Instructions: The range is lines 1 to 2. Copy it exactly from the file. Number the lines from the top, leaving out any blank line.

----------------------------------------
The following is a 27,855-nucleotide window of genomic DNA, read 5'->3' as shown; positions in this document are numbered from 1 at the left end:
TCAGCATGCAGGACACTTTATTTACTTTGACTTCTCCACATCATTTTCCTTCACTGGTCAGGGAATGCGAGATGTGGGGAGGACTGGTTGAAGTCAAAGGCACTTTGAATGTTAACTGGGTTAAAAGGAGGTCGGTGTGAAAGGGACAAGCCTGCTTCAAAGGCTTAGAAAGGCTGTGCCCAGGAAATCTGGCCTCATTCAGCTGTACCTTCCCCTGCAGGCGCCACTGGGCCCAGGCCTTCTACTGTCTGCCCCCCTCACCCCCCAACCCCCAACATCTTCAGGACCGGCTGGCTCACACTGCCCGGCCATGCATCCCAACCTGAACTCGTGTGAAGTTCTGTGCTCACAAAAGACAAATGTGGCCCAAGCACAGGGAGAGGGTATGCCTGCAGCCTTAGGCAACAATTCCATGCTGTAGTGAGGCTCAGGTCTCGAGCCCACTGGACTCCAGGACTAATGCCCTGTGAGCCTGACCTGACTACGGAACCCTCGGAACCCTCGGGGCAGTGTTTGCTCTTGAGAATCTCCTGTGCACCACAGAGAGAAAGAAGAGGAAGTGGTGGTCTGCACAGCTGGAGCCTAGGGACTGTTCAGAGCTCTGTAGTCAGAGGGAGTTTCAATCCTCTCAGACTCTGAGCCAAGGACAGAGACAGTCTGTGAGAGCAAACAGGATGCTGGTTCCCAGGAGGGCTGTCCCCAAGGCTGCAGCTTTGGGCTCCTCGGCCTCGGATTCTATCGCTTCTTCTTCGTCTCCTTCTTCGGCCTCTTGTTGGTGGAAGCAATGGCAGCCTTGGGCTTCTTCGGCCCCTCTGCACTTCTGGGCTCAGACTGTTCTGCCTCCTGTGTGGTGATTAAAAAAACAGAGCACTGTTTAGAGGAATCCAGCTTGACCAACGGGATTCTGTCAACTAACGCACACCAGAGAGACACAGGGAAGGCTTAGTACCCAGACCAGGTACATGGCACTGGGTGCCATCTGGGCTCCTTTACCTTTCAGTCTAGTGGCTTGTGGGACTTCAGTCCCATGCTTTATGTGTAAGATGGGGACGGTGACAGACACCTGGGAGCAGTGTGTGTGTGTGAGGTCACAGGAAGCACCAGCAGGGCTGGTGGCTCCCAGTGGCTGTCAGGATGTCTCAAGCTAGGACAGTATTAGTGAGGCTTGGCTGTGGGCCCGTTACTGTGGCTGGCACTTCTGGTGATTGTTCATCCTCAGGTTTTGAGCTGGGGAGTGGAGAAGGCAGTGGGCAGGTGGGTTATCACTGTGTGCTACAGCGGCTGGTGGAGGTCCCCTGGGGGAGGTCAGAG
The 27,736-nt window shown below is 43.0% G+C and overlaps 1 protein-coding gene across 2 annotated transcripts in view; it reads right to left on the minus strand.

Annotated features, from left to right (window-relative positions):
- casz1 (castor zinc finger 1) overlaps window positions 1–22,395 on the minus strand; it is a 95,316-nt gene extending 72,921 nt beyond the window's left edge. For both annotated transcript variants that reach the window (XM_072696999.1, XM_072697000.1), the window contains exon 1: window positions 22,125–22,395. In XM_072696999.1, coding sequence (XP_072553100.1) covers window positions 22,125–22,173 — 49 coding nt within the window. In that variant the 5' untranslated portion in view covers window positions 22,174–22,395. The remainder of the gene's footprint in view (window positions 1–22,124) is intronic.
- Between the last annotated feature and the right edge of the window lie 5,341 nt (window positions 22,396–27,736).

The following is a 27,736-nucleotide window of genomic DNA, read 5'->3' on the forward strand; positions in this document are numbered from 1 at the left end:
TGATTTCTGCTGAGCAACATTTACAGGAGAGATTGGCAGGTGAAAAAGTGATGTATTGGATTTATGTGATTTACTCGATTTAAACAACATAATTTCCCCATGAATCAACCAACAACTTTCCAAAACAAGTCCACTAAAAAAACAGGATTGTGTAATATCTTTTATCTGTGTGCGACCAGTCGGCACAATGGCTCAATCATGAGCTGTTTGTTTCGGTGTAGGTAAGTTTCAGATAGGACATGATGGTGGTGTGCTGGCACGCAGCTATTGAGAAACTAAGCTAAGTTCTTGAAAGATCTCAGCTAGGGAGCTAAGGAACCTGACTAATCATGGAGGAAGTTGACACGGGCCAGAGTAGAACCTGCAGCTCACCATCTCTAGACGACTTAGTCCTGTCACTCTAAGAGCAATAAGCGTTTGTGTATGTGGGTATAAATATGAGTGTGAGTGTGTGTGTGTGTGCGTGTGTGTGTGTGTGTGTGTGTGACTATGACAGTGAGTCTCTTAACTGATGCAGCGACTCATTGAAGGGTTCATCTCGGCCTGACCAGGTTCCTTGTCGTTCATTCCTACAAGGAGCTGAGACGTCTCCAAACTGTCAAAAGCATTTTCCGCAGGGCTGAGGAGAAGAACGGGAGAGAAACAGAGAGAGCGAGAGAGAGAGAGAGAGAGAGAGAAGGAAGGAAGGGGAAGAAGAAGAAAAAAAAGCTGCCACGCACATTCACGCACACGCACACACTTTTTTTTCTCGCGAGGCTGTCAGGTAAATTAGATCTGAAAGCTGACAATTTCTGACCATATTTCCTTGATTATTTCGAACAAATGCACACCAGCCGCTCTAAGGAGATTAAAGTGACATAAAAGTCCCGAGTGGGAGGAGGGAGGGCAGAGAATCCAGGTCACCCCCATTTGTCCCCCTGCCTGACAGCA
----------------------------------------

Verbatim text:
The following is a 27,855-nucleotide window of genomic DNA, read 5'->3' as shown; positions in this document are numbered from 1 at the left end:
TCAGCATGCAGGACACTTTATTTACTTTGACTTCTCCACATCATTTTCCTTCACTGGTCAGGGAATGCGAGATGTGGGGAGGACTGGTTGAAGTCAAAGGCACTTTGAATGTTAACTGGGTTAAAAGGAGGTCGGTGTGAAAGGGACAAGCCTGCTTCAAAGGCTTAGAAAGGCTGTGCCCAGGAAATCTGGCCTCATTCAGCTGTACCTTCCCCTGCAGGCGCCACTGGGCCCAGGCCTTCTACTGTCTGCCCCCCTCACCCCCCAACCCCCAACATCTTCAGGACCGGCTGGCTCACACTGCCCGGCCATGCATCCCAACCTGAACTCGTGTGAAGTTCTGTGCTCACAAAAGACAAATGTGGCCCAAGCACAGGGAGAGGGTATGCCTGCAGCCTTAGGCAACAATTCCATGCTGTAGTGAGGCTCAGGTCTCGAGCCCACTGGACTCCAGGACTAATGCCCTGTGAGCCTGACCTGACTACGGAACCCTCGGAACCCTCGGGGCAGTGTTTGCTCTTGAGAATCTCCTGTGCACCACAGAGAGAAAGAAGAGGAAGTGGTGGTCTGCACAGCTGGAGCCTAGGGACTGTTCAGAGCTCTGTAGTCAGAGGGAGTTTCAATCCTCTCAGACTCTGAGCCAAGGACAGAGACAGTCTGTGAGAGCAAACAGGATGCTGGTTCCCAGGAGGGCTGTCCCCAAGGCTGCAGCTTTGGGCTCCTCGGCCTCGGATTCTATCGCTTCTTCTTCGTCTCCTTCTTCGGCCTCTTGTTGGTGGAAGCAATGGCAGCCTTGGGCTTCTTCGGCCCCTCTGCACTTCTGGGCTCAGACTGTTCTGCCTCCTGTGTGGTGATTAAAAAAACAGAGCACTGTTTAGAGGAATCCAGCTTGACCAACGGGATTCTGTCAACTAACGCACACCAGAGAGACACAGGGAAGGCTTAGTACCCAGACCAGGTACATGGCACTGGGTGCCATCTGGGCTCCTTTACCTTTCAGTCTAGTGGCTTGTGGGACTTCAGTCCCATGCTTTATGTGTAAGATGGGGACGGTGACAGACACCTGGGAGCAGTGTGTGTGTGTGAGGTCACAGGAAGCACCAGCAGGGCTGGTGGCTCCCAGTGGCTGTCAGGATGTCTCAAGCTAGGACAGTATTAGTGAGGCTTGGCTGTGGGCCCGTTACTGTGGCTGGCACTTCTGGTGATTGTTCATCCTCAGGTTTTGAGCTGGGGAGTGGAGAAGGCAGTGGGCAGGTGGGTTATCACTGTGTGCTACAGCGGCTGGTGGAGGTCCCCTGGGGGAGGTCAGAG